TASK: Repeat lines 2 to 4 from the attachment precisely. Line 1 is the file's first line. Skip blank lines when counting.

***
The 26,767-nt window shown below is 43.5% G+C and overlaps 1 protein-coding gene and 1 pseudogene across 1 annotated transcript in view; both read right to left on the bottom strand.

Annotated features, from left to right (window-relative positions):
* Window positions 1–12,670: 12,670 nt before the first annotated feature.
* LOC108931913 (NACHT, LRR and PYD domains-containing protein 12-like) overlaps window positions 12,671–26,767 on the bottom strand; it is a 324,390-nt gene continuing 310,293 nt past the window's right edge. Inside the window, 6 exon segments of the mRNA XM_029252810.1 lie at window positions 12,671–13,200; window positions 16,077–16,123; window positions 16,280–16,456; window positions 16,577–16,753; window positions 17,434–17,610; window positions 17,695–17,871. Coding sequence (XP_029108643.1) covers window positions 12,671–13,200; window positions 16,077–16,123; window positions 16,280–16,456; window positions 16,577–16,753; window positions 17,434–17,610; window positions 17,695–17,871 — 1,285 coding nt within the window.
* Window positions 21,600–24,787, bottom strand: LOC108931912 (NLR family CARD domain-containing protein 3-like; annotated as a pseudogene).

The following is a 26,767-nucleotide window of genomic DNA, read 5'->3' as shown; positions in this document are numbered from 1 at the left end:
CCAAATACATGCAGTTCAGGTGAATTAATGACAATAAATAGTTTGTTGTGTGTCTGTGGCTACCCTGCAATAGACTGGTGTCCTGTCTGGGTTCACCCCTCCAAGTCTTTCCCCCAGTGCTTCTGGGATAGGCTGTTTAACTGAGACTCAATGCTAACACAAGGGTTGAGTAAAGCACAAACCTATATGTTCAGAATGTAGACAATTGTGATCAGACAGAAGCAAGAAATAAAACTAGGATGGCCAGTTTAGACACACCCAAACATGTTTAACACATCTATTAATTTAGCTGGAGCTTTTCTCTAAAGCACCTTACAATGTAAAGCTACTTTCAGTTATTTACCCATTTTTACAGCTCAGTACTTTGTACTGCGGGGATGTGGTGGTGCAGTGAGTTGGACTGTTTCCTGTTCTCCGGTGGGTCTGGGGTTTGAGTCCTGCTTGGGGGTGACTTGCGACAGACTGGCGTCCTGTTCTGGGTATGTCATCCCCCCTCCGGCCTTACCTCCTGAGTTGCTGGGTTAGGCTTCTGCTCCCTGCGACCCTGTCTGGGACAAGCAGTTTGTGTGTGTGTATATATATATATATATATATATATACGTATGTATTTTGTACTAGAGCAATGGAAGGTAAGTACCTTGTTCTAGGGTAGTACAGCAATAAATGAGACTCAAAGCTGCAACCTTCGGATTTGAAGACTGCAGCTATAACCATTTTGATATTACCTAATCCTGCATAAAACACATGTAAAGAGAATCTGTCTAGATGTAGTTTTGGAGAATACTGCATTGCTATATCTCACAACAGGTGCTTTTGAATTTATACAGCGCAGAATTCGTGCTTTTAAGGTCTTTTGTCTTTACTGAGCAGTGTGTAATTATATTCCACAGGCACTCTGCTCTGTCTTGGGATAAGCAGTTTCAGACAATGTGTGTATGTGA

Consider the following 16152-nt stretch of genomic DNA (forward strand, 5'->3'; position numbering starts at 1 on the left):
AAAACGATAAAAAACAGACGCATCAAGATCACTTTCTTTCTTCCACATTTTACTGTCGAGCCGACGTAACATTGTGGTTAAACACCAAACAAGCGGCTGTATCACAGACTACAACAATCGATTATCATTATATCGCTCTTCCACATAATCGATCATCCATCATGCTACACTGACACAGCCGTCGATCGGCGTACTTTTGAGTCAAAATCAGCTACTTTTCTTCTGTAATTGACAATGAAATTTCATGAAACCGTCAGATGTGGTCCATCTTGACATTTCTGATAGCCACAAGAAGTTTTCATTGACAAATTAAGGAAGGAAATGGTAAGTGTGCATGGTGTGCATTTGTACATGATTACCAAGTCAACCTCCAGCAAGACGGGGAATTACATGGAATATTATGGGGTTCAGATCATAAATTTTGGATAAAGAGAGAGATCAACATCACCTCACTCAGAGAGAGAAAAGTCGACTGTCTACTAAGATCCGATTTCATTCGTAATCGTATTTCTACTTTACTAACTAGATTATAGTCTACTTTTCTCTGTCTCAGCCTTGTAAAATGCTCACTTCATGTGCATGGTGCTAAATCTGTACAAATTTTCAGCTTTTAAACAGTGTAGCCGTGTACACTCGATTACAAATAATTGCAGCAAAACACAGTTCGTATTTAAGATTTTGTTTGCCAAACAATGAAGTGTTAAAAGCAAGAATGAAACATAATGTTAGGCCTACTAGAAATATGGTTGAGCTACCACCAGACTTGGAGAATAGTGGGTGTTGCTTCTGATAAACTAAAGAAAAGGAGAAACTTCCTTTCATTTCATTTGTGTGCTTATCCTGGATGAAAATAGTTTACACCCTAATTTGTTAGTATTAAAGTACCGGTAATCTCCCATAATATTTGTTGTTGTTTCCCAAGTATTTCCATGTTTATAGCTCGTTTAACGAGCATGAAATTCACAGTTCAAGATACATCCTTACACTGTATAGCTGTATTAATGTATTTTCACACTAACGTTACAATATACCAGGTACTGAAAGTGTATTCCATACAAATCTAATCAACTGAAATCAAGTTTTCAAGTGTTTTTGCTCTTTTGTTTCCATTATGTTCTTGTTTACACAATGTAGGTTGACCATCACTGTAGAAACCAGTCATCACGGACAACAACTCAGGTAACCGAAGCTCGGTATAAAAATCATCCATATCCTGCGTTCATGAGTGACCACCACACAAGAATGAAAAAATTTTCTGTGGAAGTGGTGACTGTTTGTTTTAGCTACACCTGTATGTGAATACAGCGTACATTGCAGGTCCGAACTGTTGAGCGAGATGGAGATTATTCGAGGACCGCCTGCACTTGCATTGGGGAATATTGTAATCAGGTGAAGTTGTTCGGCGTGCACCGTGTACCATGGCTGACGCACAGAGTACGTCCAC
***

Annotated features, from left to right (window-relative positions):
* Window positions 1–12,670: 12,670 nt before the first annotated feature.
* LOC108931913 (NACHT, LRR and PYD domains-containing protein 12-like) overlaps window positions 12,671–26,767 on the bottom strand; it is a 324,390-nt gene continuing 310,293 nt past the window's right edge. Inside the window, 6 exon segments of the mRNA XM_029252810.1 lie at window positions 12,671–13,200; window positions 16,077–16,123; window positions 16,280–16,456; window positions 16,577–16,753; window positions 17,434–17,610; window positions 17,695–17,871. Coding sequence (XP_029108643.1) covers window positions 12,671–13,200; window positions 16,077–16,123; window positions 16,280–16,456; window positions 16,577–16,753; window positions 17,434–17,610; window positions 17,695–17,871 — 1,285 coding nt within the window.